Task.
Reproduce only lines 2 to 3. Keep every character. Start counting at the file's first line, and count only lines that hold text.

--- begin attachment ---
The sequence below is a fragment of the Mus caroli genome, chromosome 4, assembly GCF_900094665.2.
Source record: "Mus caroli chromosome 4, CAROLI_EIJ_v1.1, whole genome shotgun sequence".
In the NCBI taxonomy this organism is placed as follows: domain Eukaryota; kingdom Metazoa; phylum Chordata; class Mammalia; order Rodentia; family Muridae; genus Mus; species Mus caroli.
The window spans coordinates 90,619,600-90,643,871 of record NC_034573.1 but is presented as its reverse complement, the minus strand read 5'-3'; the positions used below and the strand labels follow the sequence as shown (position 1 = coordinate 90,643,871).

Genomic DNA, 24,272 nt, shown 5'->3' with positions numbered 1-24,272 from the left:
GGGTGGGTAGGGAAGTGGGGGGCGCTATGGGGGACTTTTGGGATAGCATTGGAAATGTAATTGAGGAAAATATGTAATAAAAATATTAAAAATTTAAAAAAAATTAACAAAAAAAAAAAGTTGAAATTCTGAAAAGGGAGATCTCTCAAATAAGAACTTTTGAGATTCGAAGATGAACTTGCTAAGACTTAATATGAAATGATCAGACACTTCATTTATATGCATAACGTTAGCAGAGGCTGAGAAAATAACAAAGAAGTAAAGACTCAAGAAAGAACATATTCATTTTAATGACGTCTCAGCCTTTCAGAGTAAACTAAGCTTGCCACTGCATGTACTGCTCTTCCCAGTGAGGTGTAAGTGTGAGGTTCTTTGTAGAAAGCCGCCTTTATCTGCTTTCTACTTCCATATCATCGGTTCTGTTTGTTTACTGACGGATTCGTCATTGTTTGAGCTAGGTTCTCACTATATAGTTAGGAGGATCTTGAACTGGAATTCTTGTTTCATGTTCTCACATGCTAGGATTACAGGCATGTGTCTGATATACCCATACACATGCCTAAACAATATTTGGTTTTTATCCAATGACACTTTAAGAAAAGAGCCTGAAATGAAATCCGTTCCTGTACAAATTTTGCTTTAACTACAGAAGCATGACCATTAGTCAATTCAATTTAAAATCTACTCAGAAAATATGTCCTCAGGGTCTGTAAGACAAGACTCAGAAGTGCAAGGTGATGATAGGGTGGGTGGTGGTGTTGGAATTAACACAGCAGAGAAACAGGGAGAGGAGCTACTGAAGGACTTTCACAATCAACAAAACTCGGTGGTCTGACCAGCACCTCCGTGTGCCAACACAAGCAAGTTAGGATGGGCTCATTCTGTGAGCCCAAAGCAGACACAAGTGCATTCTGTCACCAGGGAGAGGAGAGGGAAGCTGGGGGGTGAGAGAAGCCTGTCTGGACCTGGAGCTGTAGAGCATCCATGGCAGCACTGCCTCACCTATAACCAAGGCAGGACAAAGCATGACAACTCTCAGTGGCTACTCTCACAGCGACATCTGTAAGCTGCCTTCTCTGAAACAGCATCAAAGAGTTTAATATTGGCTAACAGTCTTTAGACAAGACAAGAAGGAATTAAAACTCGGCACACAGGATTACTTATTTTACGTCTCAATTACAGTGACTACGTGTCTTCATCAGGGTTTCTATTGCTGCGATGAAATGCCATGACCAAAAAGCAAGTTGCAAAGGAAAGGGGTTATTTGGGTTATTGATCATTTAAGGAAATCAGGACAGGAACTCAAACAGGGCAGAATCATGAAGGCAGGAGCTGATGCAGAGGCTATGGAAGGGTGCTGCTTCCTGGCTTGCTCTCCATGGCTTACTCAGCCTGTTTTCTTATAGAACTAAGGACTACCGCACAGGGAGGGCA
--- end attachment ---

Source record: "Mus caroli chromosome 4, CAROLI_EIJ_v1.1, whole genome shotgun sequence".
In the NCBI taxonomy this organism is placed as follows: domain Eukaryota; kingdom Metazoa; phylum Chordata; class Mammalia; order Rodentia; family Muridae; genus Mus; species Mus caroli.